“Lost Boy” from South Sudan Coming to Fisher
Most adults were killed, young women and girls kidnapped and raped, and nearly 23,000 children walked across the hot African desert, alone, for years. One of those children was Sebastian Maroundit, he was only 10 years old and today he is known as one of the “lost boys of Sudan.” He will share his story on campus on Tuesday, April 1, at 12:30 p.m. in Basil 135.
In 1963, a civil war broke out in South Sudan and villages were attacked. Most children were able to escape, but had to leave their parents behind to be murdered. The children walked on a dangerous journey to find safety at relief camps in Ethiopia and later Kenya.
Maroundit spent a year walking across the African deserts with his cousin, Mathon Noi, until they finally reached a refugee camp in Kenya. They were educated through the 8th grade level. In 2001, a group of 3,800 “lost boys and girls” were selected for resettlement in the United States, Maroundit and Noi were among them. Noi went on to graduate from Niagara University with a degree in accounting, while Maroundit is pursuing a business degree.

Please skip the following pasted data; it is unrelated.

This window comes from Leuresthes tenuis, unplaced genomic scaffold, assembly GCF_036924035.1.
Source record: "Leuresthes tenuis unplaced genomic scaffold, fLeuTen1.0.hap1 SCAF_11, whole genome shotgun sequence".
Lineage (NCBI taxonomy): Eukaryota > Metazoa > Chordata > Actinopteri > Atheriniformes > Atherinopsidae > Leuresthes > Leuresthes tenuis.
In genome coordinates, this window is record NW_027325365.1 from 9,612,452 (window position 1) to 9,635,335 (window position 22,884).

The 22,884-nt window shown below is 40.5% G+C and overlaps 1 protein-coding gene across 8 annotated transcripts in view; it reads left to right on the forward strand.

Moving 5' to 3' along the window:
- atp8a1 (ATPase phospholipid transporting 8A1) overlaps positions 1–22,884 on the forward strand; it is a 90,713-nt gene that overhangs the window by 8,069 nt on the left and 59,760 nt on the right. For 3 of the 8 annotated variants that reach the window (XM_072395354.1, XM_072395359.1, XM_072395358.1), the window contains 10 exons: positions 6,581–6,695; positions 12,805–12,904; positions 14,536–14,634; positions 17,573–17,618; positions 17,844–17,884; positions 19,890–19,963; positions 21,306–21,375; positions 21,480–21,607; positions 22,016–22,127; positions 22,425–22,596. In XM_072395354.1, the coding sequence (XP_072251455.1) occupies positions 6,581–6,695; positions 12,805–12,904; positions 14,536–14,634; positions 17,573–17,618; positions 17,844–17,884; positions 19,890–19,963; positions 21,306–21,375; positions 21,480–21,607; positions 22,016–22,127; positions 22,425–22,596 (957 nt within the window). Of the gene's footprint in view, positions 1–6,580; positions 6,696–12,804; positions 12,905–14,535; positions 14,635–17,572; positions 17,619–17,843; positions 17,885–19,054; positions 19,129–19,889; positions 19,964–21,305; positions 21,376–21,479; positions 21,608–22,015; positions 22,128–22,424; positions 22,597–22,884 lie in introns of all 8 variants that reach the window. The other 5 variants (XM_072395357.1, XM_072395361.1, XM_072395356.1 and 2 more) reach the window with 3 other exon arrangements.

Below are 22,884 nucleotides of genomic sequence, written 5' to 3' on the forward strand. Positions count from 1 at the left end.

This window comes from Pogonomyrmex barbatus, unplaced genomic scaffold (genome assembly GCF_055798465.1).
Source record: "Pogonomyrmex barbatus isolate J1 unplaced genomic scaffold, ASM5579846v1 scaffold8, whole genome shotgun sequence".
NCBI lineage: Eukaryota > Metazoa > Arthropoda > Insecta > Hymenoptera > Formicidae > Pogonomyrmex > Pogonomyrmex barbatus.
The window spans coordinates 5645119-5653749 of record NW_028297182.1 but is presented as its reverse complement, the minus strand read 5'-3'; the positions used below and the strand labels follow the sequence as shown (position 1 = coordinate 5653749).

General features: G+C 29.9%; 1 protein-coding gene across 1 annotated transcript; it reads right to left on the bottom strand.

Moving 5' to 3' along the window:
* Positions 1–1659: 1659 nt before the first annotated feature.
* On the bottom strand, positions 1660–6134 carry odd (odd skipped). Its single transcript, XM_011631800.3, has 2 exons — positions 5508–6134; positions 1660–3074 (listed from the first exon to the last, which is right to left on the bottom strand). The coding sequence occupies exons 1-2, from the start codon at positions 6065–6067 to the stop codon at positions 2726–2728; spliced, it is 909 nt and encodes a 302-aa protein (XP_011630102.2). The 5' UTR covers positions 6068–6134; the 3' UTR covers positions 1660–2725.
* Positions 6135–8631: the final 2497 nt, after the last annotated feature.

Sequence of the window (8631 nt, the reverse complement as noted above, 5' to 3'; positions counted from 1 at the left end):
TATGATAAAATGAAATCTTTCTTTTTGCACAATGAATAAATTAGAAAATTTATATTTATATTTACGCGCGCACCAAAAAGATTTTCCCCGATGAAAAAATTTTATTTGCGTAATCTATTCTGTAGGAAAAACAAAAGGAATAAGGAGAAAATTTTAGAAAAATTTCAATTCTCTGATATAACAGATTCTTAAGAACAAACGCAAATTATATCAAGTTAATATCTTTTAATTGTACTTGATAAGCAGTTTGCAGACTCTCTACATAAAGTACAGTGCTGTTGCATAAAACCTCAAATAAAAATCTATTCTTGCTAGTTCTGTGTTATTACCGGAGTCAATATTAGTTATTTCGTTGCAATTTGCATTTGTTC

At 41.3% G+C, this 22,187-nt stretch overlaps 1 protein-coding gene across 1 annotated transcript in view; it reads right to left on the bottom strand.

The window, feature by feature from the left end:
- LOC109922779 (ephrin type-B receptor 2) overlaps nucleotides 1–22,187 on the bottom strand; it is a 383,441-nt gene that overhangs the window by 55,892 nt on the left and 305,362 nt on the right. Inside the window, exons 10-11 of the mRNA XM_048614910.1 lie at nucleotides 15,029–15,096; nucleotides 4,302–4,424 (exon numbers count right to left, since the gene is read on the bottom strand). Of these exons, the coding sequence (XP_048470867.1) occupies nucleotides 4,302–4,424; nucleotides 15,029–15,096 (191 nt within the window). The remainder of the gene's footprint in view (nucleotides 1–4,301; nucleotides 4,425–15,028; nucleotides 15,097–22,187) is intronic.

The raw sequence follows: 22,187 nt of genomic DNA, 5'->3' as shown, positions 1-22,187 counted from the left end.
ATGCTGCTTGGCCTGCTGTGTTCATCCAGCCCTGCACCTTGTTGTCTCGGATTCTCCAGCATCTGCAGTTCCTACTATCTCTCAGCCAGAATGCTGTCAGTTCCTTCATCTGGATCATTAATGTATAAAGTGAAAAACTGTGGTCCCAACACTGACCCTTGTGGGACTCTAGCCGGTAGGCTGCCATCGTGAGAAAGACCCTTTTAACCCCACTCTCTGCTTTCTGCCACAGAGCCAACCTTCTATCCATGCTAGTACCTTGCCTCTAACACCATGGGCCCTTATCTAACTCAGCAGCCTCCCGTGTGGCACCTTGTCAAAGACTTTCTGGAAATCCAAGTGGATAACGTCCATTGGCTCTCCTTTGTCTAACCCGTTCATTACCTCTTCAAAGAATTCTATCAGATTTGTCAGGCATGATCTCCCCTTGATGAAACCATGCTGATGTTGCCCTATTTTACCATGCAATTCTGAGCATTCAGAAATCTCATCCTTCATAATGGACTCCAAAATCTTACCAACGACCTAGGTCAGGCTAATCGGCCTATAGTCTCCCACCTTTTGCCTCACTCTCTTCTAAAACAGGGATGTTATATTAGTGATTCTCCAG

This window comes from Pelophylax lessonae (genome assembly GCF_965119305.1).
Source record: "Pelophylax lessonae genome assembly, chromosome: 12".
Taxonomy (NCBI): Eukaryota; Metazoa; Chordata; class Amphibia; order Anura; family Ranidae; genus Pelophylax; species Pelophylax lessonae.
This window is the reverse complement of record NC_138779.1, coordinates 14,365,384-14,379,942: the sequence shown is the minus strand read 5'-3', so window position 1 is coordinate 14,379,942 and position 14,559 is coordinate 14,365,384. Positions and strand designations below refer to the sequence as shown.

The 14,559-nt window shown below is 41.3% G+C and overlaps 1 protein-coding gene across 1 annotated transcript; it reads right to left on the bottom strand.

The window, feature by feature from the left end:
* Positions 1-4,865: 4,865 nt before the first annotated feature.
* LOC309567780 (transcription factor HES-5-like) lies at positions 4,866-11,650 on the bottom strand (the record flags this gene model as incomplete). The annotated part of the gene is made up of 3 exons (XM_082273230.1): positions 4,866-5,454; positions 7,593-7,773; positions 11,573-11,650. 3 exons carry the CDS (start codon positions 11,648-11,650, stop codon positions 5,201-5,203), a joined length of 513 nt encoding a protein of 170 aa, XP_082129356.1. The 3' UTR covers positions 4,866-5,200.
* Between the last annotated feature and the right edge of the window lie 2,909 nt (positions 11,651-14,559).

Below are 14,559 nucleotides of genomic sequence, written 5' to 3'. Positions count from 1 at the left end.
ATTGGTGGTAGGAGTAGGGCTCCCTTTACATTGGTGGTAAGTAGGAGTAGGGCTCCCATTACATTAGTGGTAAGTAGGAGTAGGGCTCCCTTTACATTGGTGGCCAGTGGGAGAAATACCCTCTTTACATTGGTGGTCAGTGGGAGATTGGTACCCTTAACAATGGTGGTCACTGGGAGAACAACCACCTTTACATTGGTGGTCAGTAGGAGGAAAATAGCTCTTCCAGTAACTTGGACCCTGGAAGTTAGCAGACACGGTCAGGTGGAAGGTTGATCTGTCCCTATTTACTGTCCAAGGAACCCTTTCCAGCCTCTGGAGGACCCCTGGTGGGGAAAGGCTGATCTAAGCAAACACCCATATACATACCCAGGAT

After 18 years apart, the “lost boys” were able to reunite with their surviving parents and returned to their village in Sudan in 2007. The two couldn’t believe the poor condition their village was in. There were no roads or clean water, and the children were being taught under a large tree because the school had been destroyed.
Since the visit in 2007, Maroundit and Noi have committed themselves to rebuilding hope in their village by building schools to give basic education. They have started the Building Minds in South Sudan (BMISS) organization. The focus of the group revolves around the idea of “buy a brick, build a school.”
Maroundit will share his inspiring story and talk about the importance of education during his campus visit. His talk is co-sponsored by the Philosophy and Classical Studies Department and Office of Multicultural Affairs and Diversity Programs.